New study in SF's Mission District aims to curb COVID-19 outbreaks in Latino community

SAN FRANCISCO (KGO) -- In an effort to curb COVID-19 outbreaks in the Latino community, a new testing program is set to launch this week in San Francisco's Mission District.

"I would really like to make a plea to our Latin community," said Dr. Gil Chavez, co-chair of the California's testing task force. He spoke in Spanish Monday at Governor Newsom's briefing, about the gravity of COVID-19 infections in the Latino community.

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"The infections amongst the young are not always trivial and we have a lot of infections in young people who are in the reproductive age that result in death," Chavez said in Spanish.

"Number one, we should protect people that are on the margins and most impacted because that's the right thing to do, but number two, if that's not your jam, you should do it because it helps protect you too," said Jon Jacobo, the health committee chair for the Latino Task Force, which in partnership with UCSF, BART, and the City of San Francisco is beginning the new testing program.

"If we were to reduce the amount of people that are infected here, that means they're not traveling to other parts of San Francisco where they work and passing that virus on to somebody else."

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The testing will take place at the 24th Street Mission BART plaza on Wednesdays and Fridays starting at 7 a.m. for the next three weeks.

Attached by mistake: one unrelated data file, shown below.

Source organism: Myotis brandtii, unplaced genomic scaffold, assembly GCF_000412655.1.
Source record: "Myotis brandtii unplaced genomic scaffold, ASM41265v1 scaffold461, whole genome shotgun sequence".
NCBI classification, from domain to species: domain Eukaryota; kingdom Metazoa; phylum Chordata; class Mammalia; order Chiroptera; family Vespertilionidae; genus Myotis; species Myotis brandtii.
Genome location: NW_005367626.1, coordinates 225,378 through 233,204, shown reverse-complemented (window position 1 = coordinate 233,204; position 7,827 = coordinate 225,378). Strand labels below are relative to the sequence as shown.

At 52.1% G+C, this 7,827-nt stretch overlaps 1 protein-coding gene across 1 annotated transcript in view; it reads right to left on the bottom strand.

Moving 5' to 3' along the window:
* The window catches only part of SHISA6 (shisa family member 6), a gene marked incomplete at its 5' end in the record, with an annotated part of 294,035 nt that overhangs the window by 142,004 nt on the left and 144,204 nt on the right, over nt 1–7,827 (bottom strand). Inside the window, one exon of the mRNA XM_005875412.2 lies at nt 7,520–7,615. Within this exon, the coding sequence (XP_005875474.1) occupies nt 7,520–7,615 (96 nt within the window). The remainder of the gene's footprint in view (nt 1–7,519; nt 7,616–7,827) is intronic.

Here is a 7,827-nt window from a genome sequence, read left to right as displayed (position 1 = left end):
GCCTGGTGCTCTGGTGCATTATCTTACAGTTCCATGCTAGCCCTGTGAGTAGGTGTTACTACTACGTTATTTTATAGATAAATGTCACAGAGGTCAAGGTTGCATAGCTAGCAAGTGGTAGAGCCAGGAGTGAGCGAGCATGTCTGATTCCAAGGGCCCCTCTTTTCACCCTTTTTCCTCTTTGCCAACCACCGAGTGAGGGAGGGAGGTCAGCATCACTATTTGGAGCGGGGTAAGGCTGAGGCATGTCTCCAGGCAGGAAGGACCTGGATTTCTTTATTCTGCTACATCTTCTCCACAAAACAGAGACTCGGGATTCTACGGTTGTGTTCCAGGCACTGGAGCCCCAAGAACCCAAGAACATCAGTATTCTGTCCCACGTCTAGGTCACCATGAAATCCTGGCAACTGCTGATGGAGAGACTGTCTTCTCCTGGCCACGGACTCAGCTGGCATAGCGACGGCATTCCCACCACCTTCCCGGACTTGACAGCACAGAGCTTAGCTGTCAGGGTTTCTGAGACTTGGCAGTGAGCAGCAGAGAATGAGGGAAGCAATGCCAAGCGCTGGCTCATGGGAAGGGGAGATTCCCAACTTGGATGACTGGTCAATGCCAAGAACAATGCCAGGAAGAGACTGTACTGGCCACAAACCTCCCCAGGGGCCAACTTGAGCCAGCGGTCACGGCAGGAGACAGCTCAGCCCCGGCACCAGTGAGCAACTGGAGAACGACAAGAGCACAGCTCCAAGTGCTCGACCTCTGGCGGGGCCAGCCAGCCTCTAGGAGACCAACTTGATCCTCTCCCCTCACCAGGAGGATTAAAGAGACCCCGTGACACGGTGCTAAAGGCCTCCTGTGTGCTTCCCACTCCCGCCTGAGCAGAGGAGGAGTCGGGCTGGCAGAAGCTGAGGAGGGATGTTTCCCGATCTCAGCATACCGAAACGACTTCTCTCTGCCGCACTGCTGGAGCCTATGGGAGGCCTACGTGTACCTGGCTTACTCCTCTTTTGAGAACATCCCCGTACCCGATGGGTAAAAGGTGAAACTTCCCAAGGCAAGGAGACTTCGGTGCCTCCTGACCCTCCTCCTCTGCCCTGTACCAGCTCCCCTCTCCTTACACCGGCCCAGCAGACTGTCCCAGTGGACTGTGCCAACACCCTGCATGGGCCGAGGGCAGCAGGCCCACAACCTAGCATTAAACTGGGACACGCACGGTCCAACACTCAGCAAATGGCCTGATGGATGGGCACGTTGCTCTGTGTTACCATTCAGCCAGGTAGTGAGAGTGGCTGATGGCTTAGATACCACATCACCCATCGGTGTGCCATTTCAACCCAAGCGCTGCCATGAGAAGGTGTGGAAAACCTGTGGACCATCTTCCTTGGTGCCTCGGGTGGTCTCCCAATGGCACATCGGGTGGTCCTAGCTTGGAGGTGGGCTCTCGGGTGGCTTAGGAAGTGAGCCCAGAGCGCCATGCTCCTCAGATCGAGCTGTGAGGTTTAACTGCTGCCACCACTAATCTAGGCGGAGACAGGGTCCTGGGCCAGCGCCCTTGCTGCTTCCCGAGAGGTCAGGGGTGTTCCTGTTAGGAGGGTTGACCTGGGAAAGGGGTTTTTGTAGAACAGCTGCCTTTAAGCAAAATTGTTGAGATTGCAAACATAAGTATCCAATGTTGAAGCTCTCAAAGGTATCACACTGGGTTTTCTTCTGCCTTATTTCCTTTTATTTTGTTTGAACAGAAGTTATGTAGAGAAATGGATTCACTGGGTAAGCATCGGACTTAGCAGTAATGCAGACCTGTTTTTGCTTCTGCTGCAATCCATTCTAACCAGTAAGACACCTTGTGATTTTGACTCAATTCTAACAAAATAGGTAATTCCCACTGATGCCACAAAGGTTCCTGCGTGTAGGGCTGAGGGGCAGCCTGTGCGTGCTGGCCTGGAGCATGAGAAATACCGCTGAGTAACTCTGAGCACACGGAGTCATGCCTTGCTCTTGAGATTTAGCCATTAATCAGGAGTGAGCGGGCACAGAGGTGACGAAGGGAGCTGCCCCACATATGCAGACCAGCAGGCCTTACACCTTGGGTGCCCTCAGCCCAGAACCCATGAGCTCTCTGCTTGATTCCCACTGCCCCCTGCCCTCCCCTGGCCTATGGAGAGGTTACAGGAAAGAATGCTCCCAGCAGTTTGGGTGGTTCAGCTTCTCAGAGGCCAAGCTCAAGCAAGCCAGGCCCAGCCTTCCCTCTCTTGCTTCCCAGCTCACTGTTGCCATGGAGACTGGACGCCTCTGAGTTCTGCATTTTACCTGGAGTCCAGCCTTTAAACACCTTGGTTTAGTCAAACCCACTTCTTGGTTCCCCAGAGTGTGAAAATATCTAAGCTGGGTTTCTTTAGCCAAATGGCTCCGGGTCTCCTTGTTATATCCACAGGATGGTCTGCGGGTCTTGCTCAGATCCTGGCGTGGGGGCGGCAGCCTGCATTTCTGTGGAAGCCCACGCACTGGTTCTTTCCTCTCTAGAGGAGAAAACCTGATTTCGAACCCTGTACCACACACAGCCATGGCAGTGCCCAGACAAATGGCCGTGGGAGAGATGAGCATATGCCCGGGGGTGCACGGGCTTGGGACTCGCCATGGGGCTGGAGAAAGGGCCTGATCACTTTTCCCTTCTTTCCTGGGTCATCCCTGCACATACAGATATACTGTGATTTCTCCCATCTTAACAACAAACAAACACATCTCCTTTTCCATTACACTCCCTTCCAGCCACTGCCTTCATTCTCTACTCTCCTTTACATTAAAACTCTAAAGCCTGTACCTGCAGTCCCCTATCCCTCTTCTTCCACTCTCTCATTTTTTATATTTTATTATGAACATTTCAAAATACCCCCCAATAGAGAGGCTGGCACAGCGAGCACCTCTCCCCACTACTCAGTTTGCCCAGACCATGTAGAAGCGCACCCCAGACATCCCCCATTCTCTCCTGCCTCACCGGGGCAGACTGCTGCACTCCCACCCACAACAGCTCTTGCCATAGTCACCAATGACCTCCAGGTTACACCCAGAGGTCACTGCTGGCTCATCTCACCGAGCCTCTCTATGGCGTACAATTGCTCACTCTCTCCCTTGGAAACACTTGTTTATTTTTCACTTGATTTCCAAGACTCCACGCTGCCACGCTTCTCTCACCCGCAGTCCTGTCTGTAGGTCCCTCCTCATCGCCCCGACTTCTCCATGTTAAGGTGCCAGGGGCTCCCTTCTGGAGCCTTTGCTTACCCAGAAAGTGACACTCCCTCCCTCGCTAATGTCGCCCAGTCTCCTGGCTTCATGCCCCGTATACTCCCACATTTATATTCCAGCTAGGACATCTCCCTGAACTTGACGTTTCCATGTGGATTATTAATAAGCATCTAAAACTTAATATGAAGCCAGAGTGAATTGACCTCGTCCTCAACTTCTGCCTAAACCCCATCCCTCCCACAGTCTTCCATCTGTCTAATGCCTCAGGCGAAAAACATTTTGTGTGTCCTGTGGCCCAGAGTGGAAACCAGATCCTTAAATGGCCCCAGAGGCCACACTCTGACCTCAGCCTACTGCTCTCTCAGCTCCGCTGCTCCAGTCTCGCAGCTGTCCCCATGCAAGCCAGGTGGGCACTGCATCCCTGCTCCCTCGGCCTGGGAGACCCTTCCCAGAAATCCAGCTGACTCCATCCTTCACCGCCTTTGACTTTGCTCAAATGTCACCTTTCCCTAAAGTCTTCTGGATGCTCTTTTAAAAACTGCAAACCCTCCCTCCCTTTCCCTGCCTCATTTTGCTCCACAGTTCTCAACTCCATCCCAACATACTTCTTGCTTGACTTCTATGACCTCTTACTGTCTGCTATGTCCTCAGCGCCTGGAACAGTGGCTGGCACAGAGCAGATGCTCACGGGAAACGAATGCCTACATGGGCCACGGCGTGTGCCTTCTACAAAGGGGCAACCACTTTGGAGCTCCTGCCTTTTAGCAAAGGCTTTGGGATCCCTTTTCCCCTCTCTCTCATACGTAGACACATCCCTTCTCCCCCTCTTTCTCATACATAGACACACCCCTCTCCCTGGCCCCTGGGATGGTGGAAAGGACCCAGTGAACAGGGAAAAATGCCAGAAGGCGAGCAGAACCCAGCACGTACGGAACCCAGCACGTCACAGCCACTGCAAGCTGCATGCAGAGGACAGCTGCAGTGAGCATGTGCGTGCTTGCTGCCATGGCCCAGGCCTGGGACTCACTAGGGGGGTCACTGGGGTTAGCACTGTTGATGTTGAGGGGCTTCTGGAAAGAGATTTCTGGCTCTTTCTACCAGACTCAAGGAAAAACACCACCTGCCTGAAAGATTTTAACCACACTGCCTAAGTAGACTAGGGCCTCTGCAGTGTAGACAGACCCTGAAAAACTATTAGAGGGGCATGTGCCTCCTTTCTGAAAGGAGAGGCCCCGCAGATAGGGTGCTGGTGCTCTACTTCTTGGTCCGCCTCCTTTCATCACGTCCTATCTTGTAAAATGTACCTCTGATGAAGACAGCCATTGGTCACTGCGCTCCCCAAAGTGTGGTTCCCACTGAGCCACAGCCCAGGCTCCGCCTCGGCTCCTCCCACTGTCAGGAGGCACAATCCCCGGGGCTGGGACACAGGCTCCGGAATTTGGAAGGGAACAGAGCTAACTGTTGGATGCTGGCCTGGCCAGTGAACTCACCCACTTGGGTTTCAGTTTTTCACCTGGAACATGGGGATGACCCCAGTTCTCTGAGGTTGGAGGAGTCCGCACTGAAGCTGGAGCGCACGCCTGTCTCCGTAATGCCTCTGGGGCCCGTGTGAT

Jacobo says the study is targeting a specific group.

"We're taking a limited amount of tests to see how efficient or effective it is to target commuters and essential workers with low barrier testing. Testing that's easy to access that you can literally walk up and be on your way in five minutes."

"They feel like they need to go out and work to feed their families," said Dr. Lucia Abascal, a UCSF clinician, who helps manage contact tracing teams. Spanish speakers, like herself, have been increasingly busy reaching out to people who are positive for COVID-19.

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"Most of the people we are calling don't have access or aren't connected to a primary care physician, which is obviously an issue."

Another issue, she's heard more lately, "What the LatinX community is worried about is that they're going to start being stereotyped as the COVID-19 affected population, and that's going to change how people around them perceive them," only increasing the urgency to test and contain the outbreaks.

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